Sunday, September 25, 2011

Thumb-o-meter and Family Decision Making

When we chose to volunteer with Mennonite Central Committee in Colombia, we did so with much thought and discernment. We also did so as a family. Sure, it was Aaron and I who were applying for jobs, but Lydia, Andy, and Abby were going to be sacrificing a lot, and working very, very hard.

So, at that time, I pulled out one of my standard social work assessment tools called the "thumb-o-meter." This tool works best when used over a period of time to measure change and growth. It is a simple way to measure how someone is doing or what they are thinking without words. Basically, the thumb all the way up means, "I am all the way ready, enthused, this is definitely the right thing." The thumb down means, "This is definitely not the right decision for me. I do not want to do it." And, the design is for there to be a spectrum all the way in between.

Now, I know that it is not appropriate for a 13, 11, or 9 year old to be responsible for such a major decision like this. But in order for my thumb to be in the upper quadrant, I needed all three of the kids to be there too, and I needed it to be that way not just one day, but over a period of time. And before we actually said yes, they were. They were excited for the challenge and ready to go. What a blessing to all 5 be on the same page.

As we entered into our third year of our term the question was posed to us about extending for a longer term. We never really considered staying longer than 3 years, which is the standard term for MCCers. This question, however, put us in the position of having the discussion again as a family. And the result was all over the board.

And each day since the conversation our thumbs have moved around significantly.

I had an interesting conversation with my friend Neil about what variables are considered when making a decision to stay longer or go home (they came at the same time as we did and have decided to stay longer). We came up with a few.

1. Family and Community (both here and there)
We Mennonites do not live in a vacuum. We are connected to people. The people we are connected to miss us a lot, and we miss them. Sometimes they worry about us, and sometimes they have to make great financial sacrifices to come see us, and we are humbled that they do. They are part of this decision.

Is the Mennonite community here in Colombia really needing us to continue our work? Are will filling a void? Are they growing and learning from having us here? Are we?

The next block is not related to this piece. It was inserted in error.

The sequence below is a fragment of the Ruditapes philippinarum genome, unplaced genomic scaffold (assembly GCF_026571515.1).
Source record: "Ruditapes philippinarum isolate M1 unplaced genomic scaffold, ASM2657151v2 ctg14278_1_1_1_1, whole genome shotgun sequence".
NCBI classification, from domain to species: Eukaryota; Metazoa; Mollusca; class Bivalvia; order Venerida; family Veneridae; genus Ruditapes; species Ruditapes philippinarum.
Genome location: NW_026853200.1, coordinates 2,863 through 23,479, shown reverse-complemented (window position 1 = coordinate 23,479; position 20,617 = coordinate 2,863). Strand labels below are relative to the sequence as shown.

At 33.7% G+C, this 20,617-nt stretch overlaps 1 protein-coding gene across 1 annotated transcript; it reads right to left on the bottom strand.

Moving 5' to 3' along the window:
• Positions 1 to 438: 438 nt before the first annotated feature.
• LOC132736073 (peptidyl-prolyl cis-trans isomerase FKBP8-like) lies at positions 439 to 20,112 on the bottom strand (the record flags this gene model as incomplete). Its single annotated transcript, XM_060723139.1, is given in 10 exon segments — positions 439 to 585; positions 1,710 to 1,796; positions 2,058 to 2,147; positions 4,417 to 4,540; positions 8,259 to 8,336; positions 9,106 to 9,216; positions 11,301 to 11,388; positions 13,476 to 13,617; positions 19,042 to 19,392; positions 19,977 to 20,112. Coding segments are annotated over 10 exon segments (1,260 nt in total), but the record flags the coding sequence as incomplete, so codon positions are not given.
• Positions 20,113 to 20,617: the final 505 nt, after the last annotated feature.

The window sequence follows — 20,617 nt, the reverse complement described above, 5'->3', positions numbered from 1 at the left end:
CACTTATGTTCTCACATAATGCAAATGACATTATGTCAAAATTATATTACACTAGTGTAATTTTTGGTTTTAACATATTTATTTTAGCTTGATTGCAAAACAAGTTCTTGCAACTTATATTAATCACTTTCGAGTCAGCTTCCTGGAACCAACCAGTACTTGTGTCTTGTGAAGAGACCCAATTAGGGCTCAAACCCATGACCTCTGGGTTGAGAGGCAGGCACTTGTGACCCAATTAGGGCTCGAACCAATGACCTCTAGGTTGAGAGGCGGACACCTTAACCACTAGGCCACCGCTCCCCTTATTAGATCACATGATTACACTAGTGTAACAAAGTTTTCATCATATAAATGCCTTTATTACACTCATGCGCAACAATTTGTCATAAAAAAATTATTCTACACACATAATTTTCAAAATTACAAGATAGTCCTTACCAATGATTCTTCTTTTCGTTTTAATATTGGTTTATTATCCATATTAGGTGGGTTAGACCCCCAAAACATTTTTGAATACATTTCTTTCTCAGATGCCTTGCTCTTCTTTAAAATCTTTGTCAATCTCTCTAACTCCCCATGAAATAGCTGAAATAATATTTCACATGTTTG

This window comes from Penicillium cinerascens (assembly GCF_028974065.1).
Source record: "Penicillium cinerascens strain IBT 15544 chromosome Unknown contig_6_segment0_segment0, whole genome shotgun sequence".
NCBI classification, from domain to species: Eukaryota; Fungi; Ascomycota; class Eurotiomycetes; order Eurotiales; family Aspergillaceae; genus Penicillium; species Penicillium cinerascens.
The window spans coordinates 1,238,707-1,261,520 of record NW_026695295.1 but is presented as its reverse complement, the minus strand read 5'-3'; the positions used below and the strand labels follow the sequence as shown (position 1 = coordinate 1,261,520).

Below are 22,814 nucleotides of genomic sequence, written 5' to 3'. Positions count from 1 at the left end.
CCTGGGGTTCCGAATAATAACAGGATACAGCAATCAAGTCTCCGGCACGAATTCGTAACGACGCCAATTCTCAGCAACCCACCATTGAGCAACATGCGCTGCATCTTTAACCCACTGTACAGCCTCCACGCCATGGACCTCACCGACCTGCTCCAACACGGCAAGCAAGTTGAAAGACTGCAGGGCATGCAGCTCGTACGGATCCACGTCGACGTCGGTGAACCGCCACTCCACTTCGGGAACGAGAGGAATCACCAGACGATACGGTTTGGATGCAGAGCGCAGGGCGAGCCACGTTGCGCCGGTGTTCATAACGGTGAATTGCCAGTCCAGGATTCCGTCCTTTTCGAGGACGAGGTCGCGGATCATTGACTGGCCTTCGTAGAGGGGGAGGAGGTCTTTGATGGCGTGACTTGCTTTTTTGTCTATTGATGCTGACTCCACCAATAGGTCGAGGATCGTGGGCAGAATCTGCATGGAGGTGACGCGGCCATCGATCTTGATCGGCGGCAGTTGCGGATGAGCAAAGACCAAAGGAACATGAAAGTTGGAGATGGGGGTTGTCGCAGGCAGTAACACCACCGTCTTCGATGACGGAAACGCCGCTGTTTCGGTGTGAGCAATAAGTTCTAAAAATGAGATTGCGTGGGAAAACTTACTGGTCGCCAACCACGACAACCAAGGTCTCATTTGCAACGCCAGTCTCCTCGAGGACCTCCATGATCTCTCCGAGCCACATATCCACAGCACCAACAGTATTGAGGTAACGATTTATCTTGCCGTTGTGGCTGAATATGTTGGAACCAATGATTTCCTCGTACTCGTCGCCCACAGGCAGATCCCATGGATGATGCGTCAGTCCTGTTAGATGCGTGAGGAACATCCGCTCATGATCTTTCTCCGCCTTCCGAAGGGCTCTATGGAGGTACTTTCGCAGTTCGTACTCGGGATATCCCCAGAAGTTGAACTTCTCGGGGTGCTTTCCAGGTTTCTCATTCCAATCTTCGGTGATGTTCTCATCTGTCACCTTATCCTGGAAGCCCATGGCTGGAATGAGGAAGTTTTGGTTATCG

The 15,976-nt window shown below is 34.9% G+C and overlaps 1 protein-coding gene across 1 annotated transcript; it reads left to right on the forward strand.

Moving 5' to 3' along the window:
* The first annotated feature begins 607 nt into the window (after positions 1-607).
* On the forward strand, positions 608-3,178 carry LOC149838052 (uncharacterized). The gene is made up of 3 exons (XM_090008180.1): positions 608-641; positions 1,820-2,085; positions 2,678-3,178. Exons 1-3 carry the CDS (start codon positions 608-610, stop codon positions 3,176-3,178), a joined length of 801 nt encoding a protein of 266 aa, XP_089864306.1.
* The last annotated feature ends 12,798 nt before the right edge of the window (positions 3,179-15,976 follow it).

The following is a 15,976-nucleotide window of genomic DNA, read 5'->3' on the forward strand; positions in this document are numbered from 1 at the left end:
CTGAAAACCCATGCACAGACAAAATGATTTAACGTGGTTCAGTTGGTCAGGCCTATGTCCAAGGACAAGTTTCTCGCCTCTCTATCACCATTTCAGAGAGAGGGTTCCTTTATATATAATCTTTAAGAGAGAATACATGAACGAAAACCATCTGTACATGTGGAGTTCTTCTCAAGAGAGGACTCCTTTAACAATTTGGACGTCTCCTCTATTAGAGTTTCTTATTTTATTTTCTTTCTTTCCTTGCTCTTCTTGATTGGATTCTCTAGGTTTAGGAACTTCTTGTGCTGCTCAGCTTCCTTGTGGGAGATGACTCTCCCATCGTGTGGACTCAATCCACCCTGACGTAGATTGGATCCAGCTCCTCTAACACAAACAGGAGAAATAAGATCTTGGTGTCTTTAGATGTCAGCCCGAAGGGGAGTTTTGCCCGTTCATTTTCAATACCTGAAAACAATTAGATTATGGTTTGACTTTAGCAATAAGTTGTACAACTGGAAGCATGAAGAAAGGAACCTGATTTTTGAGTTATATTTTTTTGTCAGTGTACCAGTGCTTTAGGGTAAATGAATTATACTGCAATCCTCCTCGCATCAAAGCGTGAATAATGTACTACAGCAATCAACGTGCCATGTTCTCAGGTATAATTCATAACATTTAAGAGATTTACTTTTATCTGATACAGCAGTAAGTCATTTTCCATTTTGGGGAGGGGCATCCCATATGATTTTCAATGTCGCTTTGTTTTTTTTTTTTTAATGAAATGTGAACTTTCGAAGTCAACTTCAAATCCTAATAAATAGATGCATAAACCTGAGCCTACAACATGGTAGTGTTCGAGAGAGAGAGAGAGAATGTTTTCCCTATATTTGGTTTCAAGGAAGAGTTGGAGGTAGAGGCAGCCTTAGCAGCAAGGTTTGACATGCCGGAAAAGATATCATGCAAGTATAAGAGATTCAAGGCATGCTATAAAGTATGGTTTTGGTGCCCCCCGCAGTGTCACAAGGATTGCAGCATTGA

2. Career
Aaron and I both left careers that we were enjoying to come do this. We also did so knowing that it would expand our understandings and make us better at what we do, for so many reasons. How long do we take this "sabbatical" to serve and understand the global work world better? At what point is this even a sabbatical and at what point is it a new step in our careers?

We both have jobs here. Does it make sense in the contexts of our work for these jobs to continue as they are? Do we have more to give? Do the organizations have the motivation and willingness to put enough into our positions to continue to make them productive and valued?

What are the possibilities of jobs at home?

3. Finances
We are not making a lot of money as International Service Workers. However, we are living more comfortably than we have in a very long time. By this, I mean that we have full medical coverage, all of our bills are paid, we get enough to eat, and thankfully there are kind people renting and taking care of our house in Newton.

In the current economic scenario at home, will we be able to do the same?

We are also keenly aware that to have a family in MCC is very expensive for the organization and their donors. We deeply respect that fact that they accept and support families, but especially in more urban setting, this can be an economic drain.

4. Attitude/Perspective/Faith/Gut
Whatever it is exactly....does it feel RIGHT to be here? What parts of this experience are really giving us energy and what parts of this are really taking away energy? Do we still feel a calling? Are we feeling fulfilled and at peace in our environment? Do we feel grounded and integrated into this community? Are we experiencing Mutual Transformation between our Colombian cohorts and ourselves?

A long time ago, Aaron wrote about our different styles of making decisions here.
Needless to say, it is not simple.

However, we have come to the conclusion that the three year term we agreed to is just the right amount of time for the five of us. At times, this makes some of us very, very sad and at times it makes some of us very, very anxious, and there are even times that it makes some of us very, very excited. Let it be so. Here we go, again on the Merry-go-round...

(Any ideas or suggestions on repatriation as a family would be very much accepted, as would prayers, thoughts, understandings, and job leads.)


  1. Thank you for being honest and filling us in.

  2. Wow, I hear ya! We're starting to go about making those kinds of decisions ourselves, and it's a bit mind-boggling when you think of all the future paths you're accepting or closing off. Best of luck, and keep us posted!

  3. Thank you for sharing about your decision-making process. As we've already talked about, repatriation is not easy, but we're finding that it is a continuation of the intensity we shared as a family while away. I also find that we're more intentional now about setting aside time for the five of us to spend together--which sometimes, for us, means saying no to social events. We're certainly not isolating ourselves, but being more intentional about dedicated family time has been one way that we can hold onto the closeness we shared as a family overseas. Thinking of you all as you contemplate this huge transition.